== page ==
(Warning, major potential SPOILERS for the upcoming solo Spider-Man movie lie below. As Taylor Swift so sagely warned: "don't say I didn't say I didn't warn ya"...)
A week ago, a rumor began to spread around the internet - one that, like so many others of late, just happened to focus on the forthcoming adventures of Spider-Man in the Marvel Cinematic Universe. Specifically, it seemed that we might know exactly who Spidey's main foe in his upcoming solo movie would be: a true fan-favorite, in the form of Kraven the Hunter.
The only problem?
As Of Yet, Kraven's Presence is Very Much Just a Rumor
Y'see, as initially reported by Heroic Hollywood, the reasoning behind Kraven's imminent arrival was based on something ever-so-slightly without substance:
"Last week, Karen Moy, the Vice President of Creative Affairs over at Sony (Ms. Moy has run the story department at Sony for almost twenty years) purchased a copy of Kraven's Last Hunt trade paperback on Amazon."
Or, in other words, a senior member of staff over at Sony bought one of the most acclaimed Spider-Man comic-books of all time - which is certainly intriguing, but a long, long way away from being conclusive proof...
Kraven's Last Hunt Would Be an Extremely Odd Choice to Adapt in Spidey's New Movie
Y'see, it's actually exactly the sort of story that would be completely impractical to make into a movie this early into Spider-Man's MCU reboot. The reason? It relies almost entirely on Kraven and Spider-Man having a long-standing relationship - one which essentially comes to an end during the events of the story-line.
Which, in the comics, makes a whole lot of sense, since:
Kraven and Spider-Man Go Way Back
Having first appeared way back in The Amazing Spider-Man #15, Kraven is actually one of Spidey's longest-standing foes. He was originally a big-game hunter (from an aristocratic Russian family that had escaped to America during the Russian Revolution) who saw Spider-Man as the ultimate prey, though his goals were often muddied by his teaming up with other super-villains (including membership in the original Sinister Six).
Over the years, though, Kraven's obsession with Spider-Man grew and grew, before finally coming to a head in...1987's Kraven's Last Hunt.
In which the curmudgeonly older Kraven finally got the better of Spider-Man, and buried him alive.
Now, of course, Spider-Man didn't actually die - but the story still ended on a fundamentally life-altering note, as Kraven - who had proven to himself that he could successfully hunt Spider-Man - opted to commit suicide, having completed his final goal in life.
Why Couldn't That Story Be Made Into a Movie, Though?
Well, aside from the obvious problems involved with fast-forwarding through the decades of Spidey and Kraven's history that made the story-line so resonant in the first place, it's also worth noting that the three main elements of Kraven's Last Hunt would be extremely unlikely to be approved by either Sony or Marvel.
First up, Spider-Man gets buried alive, something we're unlikely to watch a grown man do to a teenage boy in the MCU.
Secondly, Kraven then puts on Spider-Man's iconic costume, and pretends to be him for a few weeks - something that would be both less meaningful and confusing when included in the first movie the newly introduced Spidey stars in.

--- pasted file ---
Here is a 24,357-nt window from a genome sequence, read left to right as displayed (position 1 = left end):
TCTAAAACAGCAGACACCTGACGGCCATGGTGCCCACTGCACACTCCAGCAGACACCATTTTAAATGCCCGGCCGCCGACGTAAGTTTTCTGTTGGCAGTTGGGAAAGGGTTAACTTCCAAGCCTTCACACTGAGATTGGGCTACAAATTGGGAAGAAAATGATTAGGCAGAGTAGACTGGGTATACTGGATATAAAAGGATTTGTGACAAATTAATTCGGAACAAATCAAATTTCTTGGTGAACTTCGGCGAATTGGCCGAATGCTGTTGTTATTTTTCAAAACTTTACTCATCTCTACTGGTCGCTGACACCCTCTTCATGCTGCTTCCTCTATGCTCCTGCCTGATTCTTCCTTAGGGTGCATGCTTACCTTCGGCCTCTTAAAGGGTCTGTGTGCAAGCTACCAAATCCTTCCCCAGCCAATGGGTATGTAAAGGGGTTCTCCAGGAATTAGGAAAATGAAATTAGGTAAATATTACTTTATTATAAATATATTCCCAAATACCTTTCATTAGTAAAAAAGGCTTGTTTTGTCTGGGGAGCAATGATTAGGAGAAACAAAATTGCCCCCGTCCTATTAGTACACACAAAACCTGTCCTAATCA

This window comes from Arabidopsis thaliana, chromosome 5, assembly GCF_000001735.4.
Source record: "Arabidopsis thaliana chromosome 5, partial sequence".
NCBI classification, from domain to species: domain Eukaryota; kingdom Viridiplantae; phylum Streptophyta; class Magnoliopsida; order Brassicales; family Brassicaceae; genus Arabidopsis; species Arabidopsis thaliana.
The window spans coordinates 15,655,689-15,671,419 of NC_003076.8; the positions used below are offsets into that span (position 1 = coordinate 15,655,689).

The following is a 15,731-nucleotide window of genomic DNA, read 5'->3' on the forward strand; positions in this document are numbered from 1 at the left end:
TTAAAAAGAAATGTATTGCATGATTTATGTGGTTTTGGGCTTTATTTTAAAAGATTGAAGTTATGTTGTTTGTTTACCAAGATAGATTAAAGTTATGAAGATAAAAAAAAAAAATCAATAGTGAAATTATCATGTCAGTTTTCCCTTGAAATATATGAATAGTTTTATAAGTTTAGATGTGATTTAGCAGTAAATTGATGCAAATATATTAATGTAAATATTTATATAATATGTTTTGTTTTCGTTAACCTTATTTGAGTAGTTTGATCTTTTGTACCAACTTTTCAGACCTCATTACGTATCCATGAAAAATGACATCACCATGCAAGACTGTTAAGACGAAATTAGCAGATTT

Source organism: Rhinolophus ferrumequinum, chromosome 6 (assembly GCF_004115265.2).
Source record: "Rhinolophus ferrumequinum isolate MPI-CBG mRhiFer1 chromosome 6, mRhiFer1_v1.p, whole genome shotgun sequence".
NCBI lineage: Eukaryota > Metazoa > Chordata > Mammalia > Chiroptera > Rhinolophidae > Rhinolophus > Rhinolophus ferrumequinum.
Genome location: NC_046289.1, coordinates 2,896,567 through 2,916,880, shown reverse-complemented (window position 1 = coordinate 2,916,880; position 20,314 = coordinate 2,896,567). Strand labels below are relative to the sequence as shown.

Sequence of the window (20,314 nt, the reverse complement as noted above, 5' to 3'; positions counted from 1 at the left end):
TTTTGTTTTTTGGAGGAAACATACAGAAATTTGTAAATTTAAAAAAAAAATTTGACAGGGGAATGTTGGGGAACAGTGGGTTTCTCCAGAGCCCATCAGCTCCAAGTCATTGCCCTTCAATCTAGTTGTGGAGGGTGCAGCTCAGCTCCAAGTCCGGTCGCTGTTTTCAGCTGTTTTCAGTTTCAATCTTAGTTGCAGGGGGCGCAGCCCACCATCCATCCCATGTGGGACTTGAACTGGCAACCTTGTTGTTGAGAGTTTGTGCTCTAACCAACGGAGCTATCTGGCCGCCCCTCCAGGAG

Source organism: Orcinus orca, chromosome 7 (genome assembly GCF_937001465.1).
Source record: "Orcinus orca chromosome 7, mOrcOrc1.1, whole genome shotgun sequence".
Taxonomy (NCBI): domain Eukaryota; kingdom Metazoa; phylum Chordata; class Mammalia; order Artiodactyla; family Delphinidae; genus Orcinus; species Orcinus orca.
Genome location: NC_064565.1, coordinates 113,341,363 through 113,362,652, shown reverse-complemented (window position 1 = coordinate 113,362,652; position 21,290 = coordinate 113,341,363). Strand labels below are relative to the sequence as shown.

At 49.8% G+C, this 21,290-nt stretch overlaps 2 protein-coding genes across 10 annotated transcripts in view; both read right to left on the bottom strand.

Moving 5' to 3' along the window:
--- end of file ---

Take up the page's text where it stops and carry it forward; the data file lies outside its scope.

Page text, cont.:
And, thirdly, Kraven shoots himself in the face at the end.
Which isn't the sort of thing you tend to see in a movie aimed at the pre-teen demographic...
If Kraven's Last Hunt isn't likely to make up the plot of the new Spider-Man solo movie, though, then:
Why Would Kraven Be the Main Villain At All?
After all, if it were to turn out that Sony's Vice President of Creative Affairs was simply buying Kraven's Last Hunt as light reading material, or as a gift, then why would we expect Kraven to turn up at all?
Well, the thing is, even putting the book-buying rumors aside, Kraven is arguably the villain who it would make the most sense to have appear in the upcoming solo movie. The reason?
Kraven is Incredibly Important in the Comic-Books the Movie Will Probably Be Based On
Specifically, Brian Michael Bendis' acclaimed Ultimate Spider-Man, part of the Marvel Ultimate Universe (on which most of the MCU movies thus far have been pretty heavily based). In that series (and, more specifically, Ultimate Spider-Man #21), Spider-Man's defeat of Kraven, who in his Ultimate incarnation was more dastardly reality star than super-villain, proved incredibly important to the evolution of Spider-Man's superhero-ing career. The reason?
It was the moment he was finally seen as a hero.
While Spidey had taken out a bunch of minor villains before battling Kraven, it was his conflict with the media-obsessed (and visibly unhinged) Kraven that transformed his reputation from that of a masked menace to the friendly neighborhood Spider-Man New York knew and loved - with cameras catching Spidey trying to rescue two people from an overturned car, as Kraven attacked him.
With almost every other major Spider-Villain having already appeared in one movie or another, and many of the early Spider-Man story arcs from the 1960's being too brief and episodic to naturally adapt into a screenplay, the Ultimate version of Kraven could well prove an accessible and modern-seeming option.
Or, y'know, they could just go with The Green Goblin again...
What do you reckon, though?